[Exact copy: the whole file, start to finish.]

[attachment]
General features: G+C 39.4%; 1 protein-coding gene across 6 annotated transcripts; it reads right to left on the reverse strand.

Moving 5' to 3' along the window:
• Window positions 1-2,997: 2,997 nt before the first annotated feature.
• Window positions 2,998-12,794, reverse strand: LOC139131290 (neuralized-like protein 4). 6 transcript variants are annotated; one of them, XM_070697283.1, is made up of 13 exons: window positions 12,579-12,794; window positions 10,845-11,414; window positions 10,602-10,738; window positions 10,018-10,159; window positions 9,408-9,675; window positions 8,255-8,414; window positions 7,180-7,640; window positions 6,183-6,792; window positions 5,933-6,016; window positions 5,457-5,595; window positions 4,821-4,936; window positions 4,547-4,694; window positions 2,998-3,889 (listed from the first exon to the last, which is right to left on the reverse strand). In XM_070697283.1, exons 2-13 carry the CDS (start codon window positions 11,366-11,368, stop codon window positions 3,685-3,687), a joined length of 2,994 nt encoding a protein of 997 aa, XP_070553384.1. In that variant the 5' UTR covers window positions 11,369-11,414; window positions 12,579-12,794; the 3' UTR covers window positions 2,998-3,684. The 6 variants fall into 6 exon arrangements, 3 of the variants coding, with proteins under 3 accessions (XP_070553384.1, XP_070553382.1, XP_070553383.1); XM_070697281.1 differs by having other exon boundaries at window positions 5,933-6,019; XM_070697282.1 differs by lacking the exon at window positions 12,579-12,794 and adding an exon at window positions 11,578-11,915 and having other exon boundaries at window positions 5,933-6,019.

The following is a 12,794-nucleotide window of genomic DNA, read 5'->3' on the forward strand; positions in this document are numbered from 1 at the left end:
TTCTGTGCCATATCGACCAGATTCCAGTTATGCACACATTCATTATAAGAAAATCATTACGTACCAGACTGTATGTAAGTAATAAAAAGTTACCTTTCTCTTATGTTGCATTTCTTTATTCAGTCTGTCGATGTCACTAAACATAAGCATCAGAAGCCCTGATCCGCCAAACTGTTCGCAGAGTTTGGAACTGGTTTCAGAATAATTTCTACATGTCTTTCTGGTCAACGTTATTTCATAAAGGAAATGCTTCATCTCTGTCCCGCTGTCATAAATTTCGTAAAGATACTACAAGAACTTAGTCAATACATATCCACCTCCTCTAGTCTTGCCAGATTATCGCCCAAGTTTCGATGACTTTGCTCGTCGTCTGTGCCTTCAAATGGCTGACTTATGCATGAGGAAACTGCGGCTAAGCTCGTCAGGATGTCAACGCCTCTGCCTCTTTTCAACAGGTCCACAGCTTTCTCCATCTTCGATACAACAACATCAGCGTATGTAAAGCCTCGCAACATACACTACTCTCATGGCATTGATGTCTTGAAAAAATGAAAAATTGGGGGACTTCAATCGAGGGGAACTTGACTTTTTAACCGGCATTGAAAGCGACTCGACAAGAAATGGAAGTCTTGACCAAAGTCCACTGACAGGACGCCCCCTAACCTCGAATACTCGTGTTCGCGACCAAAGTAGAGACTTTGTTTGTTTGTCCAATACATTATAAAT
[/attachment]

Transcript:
General features: G+C 39.4%; 1 protein-coding gene across 6 annotated transcripts; it reads right to left on the reverse strand.

Moving 5' to 3' along the window:
• Window positions 1-2,997: 2,997 nt before the first annotated feature.
• Window positions 2,998-12,794, reverse strand: LOC139131290 (neuralized-like protein 4). 6 transcript variants are annotated; one of them, XM_070697283.1, is made up of 13 exons: window positions 12,579-12,794; window positions 10,845-11,414; window positions 10,602-10,738; window positions 10,018-10,159; window positions 9,408-9,675; window positions 8,255-8,414; window positions 7,180-7,640; window positions 6,183-6,792; window positions 5,933-6,016; window positions 5,457-5,595; window positions 4,821-4,936; window positions 4,547-4,694; window positions 2,998-3,889 (listed from the first exon to the last, which is right to left on the reverse strand). In XM_070697283.1, exons 2-13 carry the CDS (start codon window positions 11,366-11,368, stop codon window positions 3,685-3,687), a joined length of 2,994 nt encoding a protein of 997 aa, XP_070553384.1. In that variant the 5' UTR covers window positions 11,369-11,414; window positions 12,579-12,794; the 3' UTR covers window positions 2,998-3,684. The 6 variants fall into 6 exon arrangements, 3 of the variants coding, with proteins under 3 accessions (XP_070553384.1, XP_070553382.1, XP_070553383.1); XM_070697281.1 differs by having other exon boundaries at window positions 5,933-6,019; XM_070697282.1 differs by lacking the exon at window positions 12,579-12,794 and adding an exon at window positions 11,578-11,915 and having other exon boundaries at window positions 5,933-6,019.

The following is a 12,794-nucleotide window of genomic DNA, read 5'->3' on the forward strand; positions in this document are numbered from 1 at the left end:
TTCTGTGCCATATCGACCAGATTCCAGTTATGCACACATTCATTATAAGAAAATCATTACGTACCAGACTGTATGTAAGTAATAAAAAGTTACCTTTCTCTTATGTTGCATTTCTTTATTCAGTCTGTCGATGTCACTAAACATAAGCATCAGAAGCCCTGATCCGCCAAACTGTTCGCAGAGTTTGGAACTGGTTTCAGAATAATTTCTACATGTCTTTCTGGTCAACGTTATTTCATAAAGGAAATGCTTCATCTCTGTCCCGCTGTCATAAATTTCGTAAAGATACTACAAGAACTTAGTCAATACATATCCACCTCCTCTAGTCTTGCCAGATTATCGCCCAAGTTTCGATGACTTTGCTCGTCGTCTGTGCCTTCAAATGGCTGACTTATGCATGAGGAAACTGCGGCTAAGCTCGTCAGGATGTCAACGCCTCTGCCTCTTTTCAACAGGTCCACAGCTTTCTCCATCTTCGATACAACAACATCAGCGTATGTAAAGCCTCGCAACATACACTACTCTCATGGCATTGATGTCTTGAAAAAATGAAAAATTGGGGGACTTCAATCGAGGGGAACTTGACTTTTTAACCGGCATTGAAAGCGACTCGACAAGAAATGGAAGTCTTGACCAAAGTCCACTGACAGGACGCCCCCTAACCTCGAATACTCGTGTTCGCGACCAAAGTAGAGACTTTGTTTGTTTGTCCAATACATTATAAAT